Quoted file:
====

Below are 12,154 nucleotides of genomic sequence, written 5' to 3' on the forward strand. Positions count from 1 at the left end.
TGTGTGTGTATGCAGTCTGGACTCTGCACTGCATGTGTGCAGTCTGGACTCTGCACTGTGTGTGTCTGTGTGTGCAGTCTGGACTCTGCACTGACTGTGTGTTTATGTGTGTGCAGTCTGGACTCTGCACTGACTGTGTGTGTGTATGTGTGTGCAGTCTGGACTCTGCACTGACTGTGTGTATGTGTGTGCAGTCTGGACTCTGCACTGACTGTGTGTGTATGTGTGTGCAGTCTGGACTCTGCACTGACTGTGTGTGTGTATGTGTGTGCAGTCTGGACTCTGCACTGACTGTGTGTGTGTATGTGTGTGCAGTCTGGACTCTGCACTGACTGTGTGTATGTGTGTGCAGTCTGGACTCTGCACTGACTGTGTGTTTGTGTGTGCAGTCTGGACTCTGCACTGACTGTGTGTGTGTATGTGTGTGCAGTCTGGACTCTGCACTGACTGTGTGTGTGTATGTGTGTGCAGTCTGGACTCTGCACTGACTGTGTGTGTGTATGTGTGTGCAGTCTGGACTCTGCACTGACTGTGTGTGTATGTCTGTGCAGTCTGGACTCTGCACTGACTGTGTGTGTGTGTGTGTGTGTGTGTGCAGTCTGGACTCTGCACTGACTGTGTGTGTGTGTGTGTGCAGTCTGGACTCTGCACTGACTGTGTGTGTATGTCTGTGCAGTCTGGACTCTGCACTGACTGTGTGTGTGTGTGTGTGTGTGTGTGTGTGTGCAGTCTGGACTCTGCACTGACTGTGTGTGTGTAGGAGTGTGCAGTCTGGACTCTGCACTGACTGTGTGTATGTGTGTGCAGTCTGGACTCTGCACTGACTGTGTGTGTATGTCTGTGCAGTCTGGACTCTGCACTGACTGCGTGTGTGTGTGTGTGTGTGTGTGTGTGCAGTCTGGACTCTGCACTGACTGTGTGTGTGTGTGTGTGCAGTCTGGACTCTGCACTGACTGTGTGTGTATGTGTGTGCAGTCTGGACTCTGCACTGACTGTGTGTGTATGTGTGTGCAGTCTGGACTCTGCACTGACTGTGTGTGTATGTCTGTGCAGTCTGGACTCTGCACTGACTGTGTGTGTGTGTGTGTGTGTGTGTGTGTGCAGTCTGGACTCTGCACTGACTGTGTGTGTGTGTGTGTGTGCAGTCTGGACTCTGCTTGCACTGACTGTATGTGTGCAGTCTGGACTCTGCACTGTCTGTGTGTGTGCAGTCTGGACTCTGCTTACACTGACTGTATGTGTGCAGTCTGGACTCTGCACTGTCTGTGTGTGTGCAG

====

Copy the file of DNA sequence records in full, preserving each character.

Below are 12,154 nucleotides of genomic sequence, written 5' to 3' on the forward strand. Positions count from 1 at the left end.
TGTGTGTGTATGCAGTCTGGACTCTGCACTGCATGTGTGCAGTCTGGACTCTGCACTGTGTGTGTCTGTGTGTGCAGTCTGGACTCTGCACTGACTGTGTGTTTATGTGTGTGCAGTCTGGACTCTGCACTGACTGTGTGTGTGTATGTGTGTGCAGTCTGGACTCTGCACTGACTGTGTGTATGTGTGTGCAGTCTGGACTCTGCACTGACTGTGTGTGTATGTGTGTGCAGTCTGGACTCTGCACTGACTGTGTGTGTGTATGTGTGTGCAGTCTGGACTCTGCACTGACTGTGTGTGTGTATGTGTGTGCAGTCTGGACTCTGCACTGACTGTGTGTATGTGTGTGCAGTCTGGACTCTGCACTGACTGTGTGTTTGTGTGTGCAGTCTGGACTCTGCACTGACTGTGTGTGTGTATGTGTGTGCAGTCTGGACTCTGCACTGACTGTGTGTGTGTATGTGTGTGCAGTCTGGACTCTGCACTGACTGTGTGTGTGTATGTGTGTGCAGTCTGGACTCTGCACTGACTGTGTGTGTATGTCTGTGCAGTCTGGACTCTGCACTGACTGTGTGTGTGTGTGTGTGTGTGTGTGCAGTCTGGACTCTGCACTGACTGTGTGTGTGTGTGTGTGCAGTCTGGACTCTGCACTGACTGTGTGTGTATGTCTGTGCAGTCTGGACTCTGCACTGACTGTGTGTGTGTGTGTGTGTGTGTGTGTGTGTGCAGTCTGGACTCTGCACTGACTGTGTGTGTGTAGGAGTGTGCAGTCTGGACTCTGCACTGACTGTGTGTATGTGTGTGCAGTCTGGACTCTGCACTGACTGTGTGTGTATGTCTGTGCAGTCTGGACTCTGCACTGACTGCGTGTGTGTGTGTGTGTGTGTGTGTGTGCAGTCTGGACTCTGCACTGACTGTGTGTGTGTGTGTGTGCAGTCTGGACTCTGCACTGACTGTGTGTGTATGTGTGTGCAGTCTGGACTCTGCACTGACTGTGTGTGTATGTGTGTGCAGTCTGGACTCTGCACTGACTGTGTGTGTATGTCTGTGCAGTCTGGACTCTGCACTGACTGTGTGTGTGTGTGTGTGTGTGTGTGTGTGCAGTCTGGACTCTGCACTGACTGTGTGTGTGTGTGTGTGTGCAGTCTGGACTCTGCTTGCACTGACTGTATGTGTGCAGTCTGGACTCTGCACTGTCTGTGTGTGTGCAGTCTGGACTCTGCTTACACTGACTGTATGTGTGCAGTCTGGACTCTGCACTGTCTGTGTGTGTGCAG